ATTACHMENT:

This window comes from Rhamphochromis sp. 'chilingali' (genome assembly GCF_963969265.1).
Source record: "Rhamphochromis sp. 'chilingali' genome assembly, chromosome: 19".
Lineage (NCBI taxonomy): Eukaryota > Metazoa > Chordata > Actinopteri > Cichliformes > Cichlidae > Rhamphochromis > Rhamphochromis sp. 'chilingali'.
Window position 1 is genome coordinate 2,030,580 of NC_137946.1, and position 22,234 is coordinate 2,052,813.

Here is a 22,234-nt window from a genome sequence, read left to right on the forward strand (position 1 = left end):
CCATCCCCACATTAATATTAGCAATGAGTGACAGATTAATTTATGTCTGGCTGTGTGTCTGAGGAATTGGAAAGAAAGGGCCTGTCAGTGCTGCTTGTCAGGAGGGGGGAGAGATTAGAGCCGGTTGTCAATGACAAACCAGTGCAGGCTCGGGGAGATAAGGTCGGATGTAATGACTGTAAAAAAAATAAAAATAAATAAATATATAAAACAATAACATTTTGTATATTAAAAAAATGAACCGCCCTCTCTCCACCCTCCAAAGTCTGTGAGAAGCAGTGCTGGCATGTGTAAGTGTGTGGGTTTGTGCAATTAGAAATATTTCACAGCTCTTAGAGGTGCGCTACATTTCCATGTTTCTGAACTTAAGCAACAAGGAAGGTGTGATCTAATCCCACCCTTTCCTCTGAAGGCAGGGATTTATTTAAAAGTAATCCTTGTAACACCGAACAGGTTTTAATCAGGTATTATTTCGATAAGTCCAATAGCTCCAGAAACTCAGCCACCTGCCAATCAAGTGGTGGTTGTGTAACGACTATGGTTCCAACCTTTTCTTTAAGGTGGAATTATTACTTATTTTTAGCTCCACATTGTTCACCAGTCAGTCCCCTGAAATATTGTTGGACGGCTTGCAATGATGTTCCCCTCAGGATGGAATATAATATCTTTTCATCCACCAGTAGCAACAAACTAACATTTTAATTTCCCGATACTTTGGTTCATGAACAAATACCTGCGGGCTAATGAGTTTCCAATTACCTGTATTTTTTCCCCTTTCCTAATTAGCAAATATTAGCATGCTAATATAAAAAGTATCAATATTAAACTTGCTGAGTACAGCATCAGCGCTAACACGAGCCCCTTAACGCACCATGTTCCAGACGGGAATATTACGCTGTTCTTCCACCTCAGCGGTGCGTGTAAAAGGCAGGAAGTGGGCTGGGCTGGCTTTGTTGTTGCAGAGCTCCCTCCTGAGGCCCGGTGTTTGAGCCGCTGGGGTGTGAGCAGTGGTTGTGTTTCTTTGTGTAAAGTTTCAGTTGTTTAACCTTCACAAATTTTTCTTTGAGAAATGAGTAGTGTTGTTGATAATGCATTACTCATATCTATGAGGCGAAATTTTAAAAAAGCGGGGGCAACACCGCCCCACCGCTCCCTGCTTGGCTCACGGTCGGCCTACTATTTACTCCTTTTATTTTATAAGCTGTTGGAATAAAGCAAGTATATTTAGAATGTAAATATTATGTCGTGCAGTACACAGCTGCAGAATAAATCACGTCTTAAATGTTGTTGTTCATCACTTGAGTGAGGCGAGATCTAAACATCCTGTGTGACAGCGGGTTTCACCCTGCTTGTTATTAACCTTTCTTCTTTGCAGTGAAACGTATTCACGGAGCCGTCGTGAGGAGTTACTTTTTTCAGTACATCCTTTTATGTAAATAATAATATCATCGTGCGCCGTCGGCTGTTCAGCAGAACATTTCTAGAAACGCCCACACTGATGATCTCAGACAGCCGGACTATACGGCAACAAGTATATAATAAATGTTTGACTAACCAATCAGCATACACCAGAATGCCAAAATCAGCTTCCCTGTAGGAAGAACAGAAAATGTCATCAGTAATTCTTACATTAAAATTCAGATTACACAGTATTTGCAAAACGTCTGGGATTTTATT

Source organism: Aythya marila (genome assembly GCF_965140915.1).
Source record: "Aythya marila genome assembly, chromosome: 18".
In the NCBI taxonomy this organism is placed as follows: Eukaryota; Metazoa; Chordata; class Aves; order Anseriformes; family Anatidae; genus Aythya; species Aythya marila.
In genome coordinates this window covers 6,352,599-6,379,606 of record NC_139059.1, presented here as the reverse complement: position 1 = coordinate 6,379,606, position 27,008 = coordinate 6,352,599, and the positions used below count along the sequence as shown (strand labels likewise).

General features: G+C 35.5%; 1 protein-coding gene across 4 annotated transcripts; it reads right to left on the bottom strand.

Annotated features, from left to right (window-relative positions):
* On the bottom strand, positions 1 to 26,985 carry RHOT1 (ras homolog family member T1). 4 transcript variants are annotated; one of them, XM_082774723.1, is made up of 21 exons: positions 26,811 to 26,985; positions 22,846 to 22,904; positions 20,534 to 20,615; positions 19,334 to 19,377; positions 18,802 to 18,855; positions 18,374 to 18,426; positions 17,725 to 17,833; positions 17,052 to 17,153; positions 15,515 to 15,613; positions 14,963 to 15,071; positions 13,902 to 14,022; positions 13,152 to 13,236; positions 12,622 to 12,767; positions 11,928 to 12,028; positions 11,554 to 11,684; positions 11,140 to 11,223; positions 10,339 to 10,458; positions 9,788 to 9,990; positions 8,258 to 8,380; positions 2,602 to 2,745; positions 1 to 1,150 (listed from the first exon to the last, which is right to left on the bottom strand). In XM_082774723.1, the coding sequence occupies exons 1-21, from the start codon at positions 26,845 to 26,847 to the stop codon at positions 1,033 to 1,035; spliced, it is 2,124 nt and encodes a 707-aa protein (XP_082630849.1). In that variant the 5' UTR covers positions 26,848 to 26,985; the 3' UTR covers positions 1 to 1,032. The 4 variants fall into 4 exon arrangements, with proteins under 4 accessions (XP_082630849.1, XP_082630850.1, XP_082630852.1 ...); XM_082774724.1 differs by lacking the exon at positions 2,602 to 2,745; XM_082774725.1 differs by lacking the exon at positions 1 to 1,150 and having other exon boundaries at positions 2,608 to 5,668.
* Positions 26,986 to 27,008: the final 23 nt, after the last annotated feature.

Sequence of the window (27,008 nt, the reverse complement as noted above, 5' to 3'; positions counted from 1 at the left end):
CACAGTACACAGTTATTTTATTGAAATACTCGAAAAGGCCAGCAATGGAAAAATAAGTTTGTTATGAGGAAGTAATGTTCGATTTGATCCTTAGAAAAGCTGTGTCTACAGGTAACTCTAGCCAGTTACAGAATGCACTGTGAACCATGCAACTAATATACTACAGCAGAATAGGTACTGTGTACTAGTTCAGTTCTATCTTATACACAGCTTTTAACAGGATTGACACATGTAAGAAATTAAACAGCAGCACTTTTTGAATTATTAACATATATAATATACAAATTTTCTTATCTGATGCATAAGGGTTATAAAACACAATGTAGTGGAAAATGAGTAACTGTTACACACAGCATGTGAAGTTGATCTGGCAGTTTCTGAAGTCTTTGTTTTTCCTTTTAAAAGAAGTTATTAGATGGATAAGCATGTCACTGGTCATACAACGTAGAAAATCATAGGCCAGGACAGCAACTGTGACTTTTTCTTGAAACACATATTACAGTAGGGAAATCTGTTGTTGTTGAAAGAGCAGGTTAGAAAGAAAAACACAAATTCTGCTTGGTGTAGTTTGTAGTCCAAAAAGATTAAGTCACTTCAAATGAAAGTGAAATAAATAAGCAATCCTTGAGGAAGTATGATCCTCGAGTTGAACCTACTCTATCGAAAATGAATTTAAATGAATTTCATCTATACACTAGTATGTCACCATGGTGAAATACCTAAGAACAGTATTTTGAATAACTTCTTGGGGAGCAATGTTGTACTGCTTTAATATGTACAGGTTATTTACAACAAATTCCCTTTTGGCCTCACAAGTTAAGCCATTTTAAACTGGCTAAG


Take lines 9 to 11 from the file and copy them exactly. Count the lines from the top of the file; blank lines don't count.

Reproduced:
In the NCBI taxonomy this organism is placed as follows: Eukaryota; Metazoa; Chordata; class Aves; order Anseriformes; family Anatidae; genus Aythya; species Aythya marila.
In genome coordinates this window covers 6,352,599-6,379,606 of record NC_139059.1, presented here as the reverse complement: position 1 = coordinate 6,379,606, position 27,008 = coordinate 6,352,599, and the positions used below count along the sequence as shown (strand labels likewise).

General features: G+C 35.5%; 1 protein-coding gene across 4 annotated transcripts; it reads right to left on the bottom strand.